Tuesday, January 24, 2012

The Lost Houses of Ritter Avenue

When the Finch family took the following photos of George Finch in 1929, they had no idea that they were documenting a piece of history. Besides the cute kid in the striped sweater, they also captured 369, 373, and 377 South Ritter Avenue. An explosion in February of 2004, destroyed all three of these bungalows and damaged dozens of others nearby. Although you can only see 369 in two of the photos (far left), it was actually a Sears catalogue home! The other two might have come from a catalogue as well. City directories reveal that all three homes were built between 1923 and 1925. Richard B. Miller, an employee for the Diamond Chain Company, and his family lived in the Sears home. The Bortsfields and Craggs lived in the other two bungalows. Both Rueben R. Bortsfield and Harry C. Cragg worked for the Pennsylvania Railroad.

The contemporary image, taken during the winter of 2012, shows the newer homes constructed since 2004. Note that the only thing that is similar is the placement of the fire hydrant. The historic images are courtesy of Evan Finch.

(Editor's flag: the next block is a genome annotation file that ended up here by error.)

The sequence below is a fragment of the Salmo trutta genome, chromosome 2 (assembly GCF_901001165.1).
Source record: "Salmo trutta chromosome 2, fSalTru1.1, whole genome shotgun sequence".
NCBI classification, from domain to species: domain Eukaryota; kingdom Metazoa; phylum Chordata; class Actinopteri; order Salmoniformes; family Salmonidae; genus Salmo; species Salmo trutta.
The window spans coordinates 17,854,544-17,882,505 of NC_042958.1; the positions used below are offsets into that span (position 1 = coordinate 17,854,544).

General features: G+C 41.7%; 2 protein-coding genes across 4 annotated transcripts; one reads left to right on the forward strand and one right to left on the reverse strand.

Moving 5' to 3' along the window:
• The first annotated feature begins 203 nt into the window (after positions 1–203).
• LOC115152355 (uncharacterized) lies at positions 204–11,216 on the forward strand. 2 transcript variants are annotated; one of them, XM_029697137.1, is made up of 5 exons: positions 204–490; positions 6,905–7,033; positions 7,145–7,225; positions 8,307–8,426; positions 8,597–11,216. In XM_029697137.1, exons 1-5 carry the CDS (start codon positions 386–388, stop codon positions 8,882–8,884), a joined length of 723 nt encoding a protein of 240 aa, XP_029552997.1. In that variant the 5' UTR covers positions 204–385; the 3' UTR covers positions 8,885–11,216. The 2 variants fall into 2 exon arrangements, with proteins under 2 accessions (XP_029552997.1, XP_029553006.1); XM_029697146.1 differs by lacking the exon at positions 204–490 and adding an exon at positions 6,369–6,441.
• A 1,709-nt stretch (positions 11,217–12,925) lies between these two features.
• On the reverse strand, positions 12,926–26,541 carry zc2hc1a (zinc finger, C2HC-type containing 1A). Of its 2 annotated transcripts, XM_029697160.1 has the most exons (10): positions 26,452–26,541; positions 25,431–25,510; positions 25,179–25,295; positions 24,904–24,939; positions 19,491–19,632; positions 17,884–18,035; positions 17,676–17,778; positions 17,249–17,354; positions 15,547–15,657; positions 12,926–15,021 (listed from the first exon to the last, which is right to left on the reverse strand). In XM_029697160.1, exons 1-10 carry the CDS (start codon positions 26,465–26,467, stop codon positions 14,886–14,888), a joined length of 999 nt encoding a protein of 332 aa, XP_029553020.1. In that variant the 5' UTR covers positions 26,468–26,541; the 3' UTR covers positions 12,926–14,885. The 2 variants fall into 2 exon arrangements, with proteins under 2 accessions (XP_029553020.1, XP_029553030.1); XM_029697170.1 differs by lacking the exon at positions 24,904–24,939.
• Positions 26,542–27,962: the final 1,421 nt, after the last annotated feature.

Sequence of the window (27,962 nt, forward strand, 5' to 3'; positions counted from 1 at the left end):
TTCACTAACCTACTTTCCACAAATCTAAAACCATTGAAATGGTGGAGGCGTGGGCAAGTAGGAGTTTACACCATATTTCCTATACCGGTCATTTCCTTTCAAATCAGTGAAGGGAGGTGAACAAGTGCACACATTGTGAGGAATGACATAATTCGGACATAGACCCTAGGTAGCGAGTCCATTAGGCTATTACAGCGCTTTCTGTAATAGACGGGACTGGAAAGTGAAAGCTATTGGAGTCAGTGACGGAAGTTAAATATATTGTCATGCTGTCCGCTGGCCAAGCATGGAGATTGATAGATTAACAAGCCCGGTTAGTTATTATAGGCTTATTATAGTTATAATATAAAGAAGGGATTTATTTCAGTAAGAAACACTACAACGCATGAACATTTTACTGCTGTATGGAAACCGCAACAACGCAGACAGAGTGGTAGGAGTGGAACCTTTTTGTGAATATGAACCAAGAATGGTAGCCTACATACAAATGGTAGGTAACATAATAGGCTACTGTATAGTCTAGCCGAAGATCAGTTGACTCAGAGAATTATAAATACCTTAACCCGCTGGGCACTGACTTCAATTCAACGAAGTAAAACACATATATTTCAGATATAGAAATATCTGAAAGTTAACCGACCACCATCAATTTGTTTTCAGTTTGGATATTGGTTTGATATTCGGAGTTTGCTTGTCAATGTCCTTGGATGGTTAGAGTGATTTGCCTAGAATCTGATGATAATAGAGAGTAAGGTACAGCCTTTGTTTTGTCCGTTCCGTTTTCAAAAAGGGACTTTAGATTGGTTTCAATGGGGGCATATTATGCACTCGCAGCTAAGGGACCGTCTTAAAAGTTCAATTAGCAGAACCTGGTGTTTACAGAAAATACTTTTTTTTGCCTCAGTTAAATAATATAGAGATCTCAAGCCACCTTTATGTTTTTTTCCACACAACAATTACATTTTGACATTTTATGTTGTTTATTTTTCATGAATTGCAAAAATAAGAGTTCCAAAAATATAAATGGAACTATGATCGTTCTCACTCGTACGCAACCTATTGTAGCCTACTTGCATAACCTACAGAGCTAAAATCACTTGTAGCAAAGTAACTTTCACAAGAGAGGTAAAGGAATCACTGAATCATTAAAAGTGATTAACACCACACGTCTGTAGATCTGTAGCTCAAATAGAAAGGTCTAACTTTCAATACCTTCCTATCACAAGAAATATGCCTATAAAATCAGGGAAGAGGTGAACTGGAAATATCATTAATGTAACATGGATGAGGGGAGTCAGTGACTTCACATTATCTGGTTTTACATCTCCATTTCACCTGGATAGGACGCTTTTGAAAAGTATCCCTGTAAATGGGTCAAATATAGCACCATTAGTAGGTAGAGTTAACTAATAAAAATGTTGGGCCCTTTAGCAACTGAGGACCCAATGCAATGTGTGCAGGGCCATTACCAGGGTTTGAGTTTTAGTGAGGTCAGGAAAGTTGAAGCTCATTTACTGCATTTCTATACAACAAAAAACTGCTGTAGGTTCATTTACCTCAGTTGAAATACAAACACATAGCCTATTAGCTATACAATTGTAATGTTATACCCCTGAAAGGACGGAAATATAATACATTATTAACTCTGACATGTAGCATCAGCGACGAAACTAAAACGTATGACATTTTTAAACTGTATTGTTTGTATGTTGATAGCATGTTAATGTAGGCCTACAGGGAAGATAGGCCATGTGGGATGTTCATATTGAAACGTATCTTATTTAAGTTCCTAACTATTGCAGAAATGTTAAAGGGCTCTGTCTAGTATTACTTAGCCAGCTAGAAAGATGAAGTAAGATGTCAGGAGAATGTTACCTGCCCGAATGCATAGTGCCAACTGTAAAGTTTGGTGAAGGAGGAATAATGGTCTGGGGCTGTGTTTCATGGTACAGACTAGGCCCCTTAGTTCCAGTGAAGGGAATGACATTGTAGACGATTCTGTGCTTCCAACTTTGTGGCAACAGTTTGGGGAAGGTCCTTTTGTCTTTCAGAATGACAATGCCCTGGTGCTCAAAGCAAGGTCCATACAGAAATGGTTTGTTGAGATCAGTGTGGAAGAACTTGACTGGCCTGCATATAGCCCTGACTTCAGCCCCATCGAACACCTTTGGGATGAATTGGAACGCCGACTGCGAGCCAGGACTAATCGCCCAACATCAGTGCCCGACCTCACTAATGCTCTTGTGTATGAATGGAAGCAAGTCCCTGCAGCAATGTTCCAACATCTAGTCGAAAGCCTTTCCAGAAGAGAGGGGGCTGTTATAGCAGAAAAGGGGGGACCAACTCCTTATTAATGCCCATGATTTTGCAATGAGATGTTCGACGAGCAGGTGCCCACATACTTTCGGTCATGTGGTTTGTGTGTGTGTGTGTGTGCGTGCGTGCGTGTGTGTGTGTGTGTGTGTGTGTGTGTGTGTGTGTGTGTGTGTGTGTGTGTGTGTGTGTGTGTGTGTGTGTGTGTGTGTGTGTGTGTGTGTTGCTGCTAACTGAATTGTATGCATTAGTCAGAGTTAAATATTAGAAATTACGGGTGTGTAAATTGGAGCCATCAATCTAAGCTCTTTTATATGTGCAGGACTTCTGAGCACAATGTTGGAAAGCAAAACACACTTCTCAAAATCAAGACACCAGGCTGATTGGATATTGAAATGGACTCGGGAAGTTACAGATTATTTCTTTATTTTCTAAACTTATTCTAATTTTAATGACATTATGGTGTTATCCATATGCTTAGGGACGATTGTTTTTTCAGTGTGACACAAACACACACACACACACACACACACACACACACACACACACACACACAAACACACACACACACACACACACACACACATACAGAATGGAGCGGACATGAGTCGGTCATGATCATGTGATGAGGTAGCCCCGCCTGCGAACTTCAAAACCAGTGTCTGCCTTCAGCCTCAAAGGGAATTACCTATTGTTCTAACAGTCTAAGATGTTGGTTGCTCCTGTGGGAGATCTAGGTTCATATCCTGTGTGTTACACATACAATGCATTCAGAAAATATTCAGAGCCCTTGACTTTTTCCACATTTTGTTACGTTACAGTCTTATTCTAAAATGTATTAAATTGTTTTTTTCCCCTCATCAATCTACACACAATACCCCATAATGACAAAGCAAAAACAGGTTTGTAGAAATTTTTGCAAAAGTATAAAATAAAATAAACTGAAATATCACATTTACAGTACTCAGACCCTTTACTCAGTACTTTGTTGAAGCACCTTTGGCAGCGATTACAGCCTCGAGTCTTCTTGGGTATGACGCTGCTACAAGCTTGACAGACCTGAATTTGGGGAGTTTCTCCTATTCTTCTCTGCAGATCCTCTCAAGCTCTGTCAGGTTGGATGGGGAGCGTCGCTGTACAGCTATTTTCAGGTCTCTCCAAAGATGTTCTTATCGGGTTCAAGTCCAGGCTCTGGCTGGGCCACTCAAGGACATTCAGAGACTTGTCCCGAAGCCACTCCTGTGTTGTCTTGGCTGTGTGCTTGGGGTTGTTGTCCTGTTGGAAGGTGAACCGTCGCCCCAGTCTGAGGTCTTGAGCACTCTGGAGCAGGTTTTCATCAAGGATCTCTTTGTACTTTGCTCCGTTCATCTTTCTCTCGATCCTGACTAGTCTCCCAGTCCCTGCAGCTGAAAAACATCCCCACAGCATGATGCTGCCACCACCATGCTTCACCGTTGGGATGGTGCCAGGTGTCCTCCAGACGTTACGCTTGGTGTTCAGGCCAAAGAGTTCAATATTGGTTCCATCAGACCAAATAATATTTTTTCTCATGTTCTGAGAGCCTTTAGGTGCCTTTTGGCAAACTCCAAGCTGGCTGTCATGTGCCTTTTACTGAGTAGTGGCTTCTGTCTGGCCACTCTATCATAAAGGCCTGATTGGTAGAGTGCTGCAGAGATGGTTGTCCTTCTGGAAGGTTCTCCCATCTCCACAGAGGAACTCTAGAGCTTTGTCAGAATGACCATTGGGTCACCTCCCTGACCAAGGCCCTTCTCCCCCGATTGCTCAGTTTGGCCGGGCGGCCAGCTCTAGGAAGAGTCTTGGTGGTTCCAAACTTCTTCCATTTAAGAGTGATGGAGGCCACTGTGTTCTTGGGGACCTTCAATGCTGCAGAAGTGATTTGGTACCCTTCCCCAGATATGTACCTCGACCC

1. My father, Bill Bortsfield grew up at 373. He entered the Army in about 1943, married and moved to Wichita KS in 1950 ish. Rube died in 1963, Elsie moved to a home in the 70s. I liked that house. I only remember the Stokesberrys that lived behind them and had a myriad of clocks in their home. Oh, and the Bessenbachs, also on Ritter I believe. One of kids, Art, was Dad's best bud. Thanks for having this page!
    -Connie Bortsfield-Bartlett

  2. Connie, thanks for your comment. I always enjoy hearing about Irvington families. I am always looking for more photos of the neighborhood from all eras! I would love to learn more about the Bortsfields. Feel free to drop me an e-mail at sleeth28@rock.com . Thanks again for your memories! Sincerely, Bill Gulde

  3. My family lived in 222 Ritter at the time this happened. Fortunately the house seemed to suffer only hairline plaster cracks. We were there only 5 years, but loved the neighborhood with its endless supply of interesting architecture, and rich history. It was a shame to lose 3 bungalows, but the situation could have been much, much worse.